How to show this sequence converges?

• Apr 7th 2010, 08:06 PM
paupsers
How to show this sequence converges?
Show that
$a_n=(\sum_{k=1}^\infty \frac{1}{k})-log(n+1)$ converges to some real number.

The problem hints that I'm supposed to use the fact that
$\sum_{k=1}^\infty \frac{x}{k(x+k)}$ converges uniformly on [0,1], which I've already proved.

I can't figure out how to connect these two facts at all... any help?
• Apr 7th 2010, 08:37 PM
simplependulum
Quote:

Originally Posted by paupsers
Show that
$a_n=(\sum_{k=1}^\infty \frac{1}{k})-log(n+1)$ converges to some real number.

The problem hints that I'm supposed to use the fact that
$\sum_{k=1}^\infty \frac{x}{k(x+k)}$ converges uniformly on [0,1], which I've already proved.

I can't figure out how to connect these two facts at all... any help?

My opinion :

Can we use that

$\frac{1}{k} > \ln(1 + \frac{1}{k}) > \frac{1}{k+1}$ ?

then the series $\left( \sum_{k=1}^n \frac{1}{k} \right ) - \ln(n+1)$

$= \left( \sum_{k=1}^n \frac{1}{k} \right ) - \sum_{k=1}^n \ln( 1 + \frac{1}{k} )$

$= \sum_{k=1}^n \left( \frac{1}{k} - \ln( 1 + \frac{1}{k} ) \right) < \sum_{k=1}^n \left( \frac{1}{k} - \frac{1}{k+1} \right)$ $= \sum_{k=1}^n \frac{1}{k(k+1)}$ which is convergent .

Also , since $\frac{1}{k} > \ln(1 + \frac{1}{k} )$ , the series is greater than zero , it is bounded .

I think there may be some errors but anyway , you can take a look and perhaps it can help you a little (Happy) .
• Apr 8th 2010, 03:06 AM
Laurent
Quote:

Originally Posted by paupsers
Show that
$a_n=(\sum_{k=1}^\infty \frac{1}{k})-log(n+1)$ converges to some real number.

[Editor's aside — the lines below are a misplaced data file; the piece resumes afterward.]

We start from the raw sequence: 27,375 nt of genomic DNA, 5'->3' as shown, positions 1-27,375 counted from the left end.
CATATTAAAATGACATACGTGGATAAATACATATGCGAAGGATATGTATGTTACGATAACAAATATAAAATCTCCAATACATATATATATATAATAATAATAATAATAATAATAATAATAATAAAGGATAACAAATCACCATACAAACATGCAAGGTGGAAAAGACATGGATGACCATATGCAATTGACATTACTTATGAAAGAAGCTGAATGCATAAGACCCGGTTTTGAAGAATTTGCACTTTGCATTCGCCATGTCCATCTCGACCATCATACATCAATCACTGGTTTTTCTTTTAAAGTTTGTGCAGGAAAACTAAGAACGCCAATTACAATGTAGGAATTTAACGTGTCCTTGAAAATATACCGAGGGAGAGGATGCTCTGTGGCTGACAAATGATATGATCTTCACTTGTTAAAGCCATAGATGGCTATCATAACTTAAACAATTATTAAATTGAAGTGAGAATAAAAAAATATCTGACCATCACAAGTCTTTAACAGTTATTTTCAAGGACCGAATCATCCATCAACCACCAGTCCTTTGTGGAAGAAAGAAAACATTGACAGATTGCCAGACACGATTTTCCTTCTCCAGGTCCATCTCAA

The problem hints that I'm supposed to use the fact that
$\sum_{k=1}^\infty \frac{x}{k(x+k)}$ converges uniformly on [0,1], which I've already proved.

I can't figure out how to connect these two facts at all... any help?

Because of the uniform convergence, the sum $f(x)=\sum_{k=1}^\infty \frac{x}{k(x+k)}$ is continuous on $[0,1]$. Furthermore, you may integrate term by term on $[0,1]$. Note also that $\frac{x}{k(x+k)}=\frac{1}{k}-\frac{1}{x+k}$. We get:

$\sum_{k=1}^\infty \left(\frac{1}{k}-(\log(k+1)-\log k)\right)=\int_0^1 f(x) dx$.

The important thing is that the right-hand side is finite.

The above shows (means) that $\sum_{k=1}^n \left(\frac{1}{k}-(\log(k+1)-\log k)\right)$ has a finite limit as $n\to\infty$.

However, this partial sum can be rewritten as $\left(\sum_{k=1}^n \frac{1}{k}\right)-\log (n+1)$...
• Apr 8th 2010, 01:02 PM
paupsers
Quote:

Originally Posted by Laurent
We get:

$\sum_{k=1}^\infty \left(\frac{1}{k}-(\log(k+1)-\log k)\right)=\int_0^1 f(x) dx$.

I don't understand how you got to this point. What exactly did you integrate?
• Apr 8th 2010, 01:09 PM
Laurent
Quote:

Originally Posted by paupsers
I don't understand how you got to this point. What exactly did you integrate?

$f$ between 0 and 1...

$\int_0^1 f(x)dx = \int_0^1 \left(\sum_{k=1}^\infty \frac{x}{k(x+k)}\right)dx$ $=\sum_{k=1}^\infty \int_0^1 \frac{x}{k(x+k)}dx$,

(last step justified by uniform convergence) and used the expression I gave to simplify the computation of the last integral.